Sodium cyanide was also detected in sewers and some waterways, with results exceeding the limit of cyanide concentration in water. It was reported that hundreds of dead fish had washed up on shore, which raised the question of whether there will be traces of cyanide in water and food. The chemical is toxic to aquatic organisms and can bioaccumulate in the food chain. This will have impacted people in the longer term that will lead to health problems or worsen existing problems.
In addition to the immediate impacts of the explosion, there will have been many indirect impacts. The fact that companies and market analysts admit they did not know the extent of this impact, several weeks after the event, shows the complex nature of this large-scale accident. Aggravating factors may have included the host nation’s reluctance to give companies early access or release of information; and the event occurred against a backdrop of dramatic instability in Chinese markets. But we must accept that these major incidents will occur periodically, and that the ripples from such an event will impact companies in some way.
If there is a phrase being used more than any other in boardrooms across the region right now it will probably be ‘supply chain’. Perhaps the first thing companies can do is to understand their supply chains – all the dependencies, interdependencies, points of failure, redundancies – and to understand the quality of their supply chains. For example, investigating the nature of the organisations, linkages and relationships that make up supply chains. If companies genuinely do this, they will know how their supply chains work, both in business-as-usual mode and under stress.
It may be that the China regulatory environment is less mature than some other jurisdictions, but it is unlikely this will change fast. It is more likely that companies will need to understand and acknowledge the imperfect relationships they have in these cases, and work transparently to manage and improve them. It may be that threats to business appear to be growing - terrorism, cybercrime, extreme weather might suggest this trend – but actually major industrial incidents are no more likely to occur than before, and much has been done by industry to reduce their likelihood and consequence. What companies can influence is their resilience.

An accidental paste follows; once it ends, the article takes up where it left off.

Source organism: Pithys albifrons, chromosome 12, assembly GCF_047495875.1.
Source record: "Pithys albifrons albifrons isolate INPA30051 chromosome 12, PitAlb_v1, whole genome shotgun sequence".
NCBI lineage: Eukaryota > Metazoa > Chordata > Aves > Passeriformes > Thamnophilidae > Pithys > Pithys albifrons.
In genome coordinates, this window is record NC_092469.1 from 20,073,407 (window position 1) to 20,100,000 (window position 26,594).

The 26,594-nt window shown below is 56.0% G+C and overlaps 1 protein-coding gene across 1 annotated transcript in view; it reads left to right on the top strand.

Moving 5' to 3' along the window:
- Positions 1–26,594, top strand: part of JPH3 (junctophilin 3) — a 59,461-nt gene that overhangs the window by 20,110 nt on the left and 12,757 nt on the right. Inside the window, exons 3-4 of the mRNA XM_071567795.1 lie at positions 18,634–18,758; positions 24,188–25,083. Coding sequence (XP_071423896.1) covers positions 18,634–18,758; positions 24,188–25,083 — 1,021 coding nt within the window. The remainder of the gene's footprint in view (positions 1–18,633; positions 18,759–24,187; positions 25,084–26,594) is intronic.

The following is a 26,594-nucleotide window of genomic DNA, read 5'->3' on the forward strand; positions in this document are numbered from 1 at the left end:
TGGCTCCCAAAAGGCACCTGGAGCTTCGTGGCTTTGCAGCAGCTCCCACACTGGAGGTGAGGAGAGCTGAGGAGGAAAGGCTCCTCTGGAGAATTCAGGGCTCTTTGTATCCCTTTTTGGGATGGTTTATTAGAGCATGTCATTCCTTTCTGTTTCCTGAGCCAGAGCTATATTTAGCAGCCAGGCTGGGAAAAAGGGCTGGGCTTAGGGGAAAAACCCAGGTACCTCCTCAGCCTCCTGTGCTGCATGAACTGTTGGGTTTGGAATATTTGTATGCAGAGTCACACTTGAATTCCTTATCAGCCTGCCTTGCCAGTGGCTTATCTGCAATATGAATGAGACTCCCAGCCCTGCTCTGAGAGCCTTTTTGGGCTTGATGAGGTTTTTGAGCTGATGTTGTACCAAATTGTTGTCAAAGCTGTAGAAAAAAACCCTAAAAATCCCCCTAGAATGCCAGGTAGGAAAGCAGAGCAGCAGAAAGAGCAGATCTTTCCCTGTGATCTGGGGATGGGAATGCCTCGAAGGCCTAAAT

Whatever the eventual value placed on direct and indirect losses, the figures will be in millions and billions of dollars. Some companies will weather this storm better than others: they will have been more resilient and achieved continuity of business. They may just have been lucky, but more likely they will have achieved this by understanding how their supply chain works … and doesn’t work. Having this knowledge allows companies to make good decisions about risk transfer, risk sharing, risk reduction; and allows them to make contingency plans and recovery strategies that will work in the next crisis.
NCEC’s Emergency Responder had received a call from one of our private sector clients’ on their crisis notification line. They informed that many of their empty product tanks awaiting return to the USA had been affected by the explosion. The tanks were labelled as hazardous and contained residues and therefore needed to be treated as hazardous materials. NCEC’s responder relayed the information to one of the company’s dedicated contacts for the region who dealt with the issue.
Responders could have performed a more thorough risk assessment whilst in transit to the site. This would look at questioning civilians in the area or the initial caller to determine what materials were on-site, so they could identify the right firefighting material to use without putting more people at risk.
After assessing the risk associated, an initial evacuation of the immediate area would increase saveable life and assist those who are already injured.
Effective communication between multi-agency groups could have allowed better co-ordination of tasks and priorities in order to treat those injured, whilst being a considerable distance away from the site to reduce any risk to their own safety. More investment into emergency services for training would aid a more effective response in the wake of a disaster.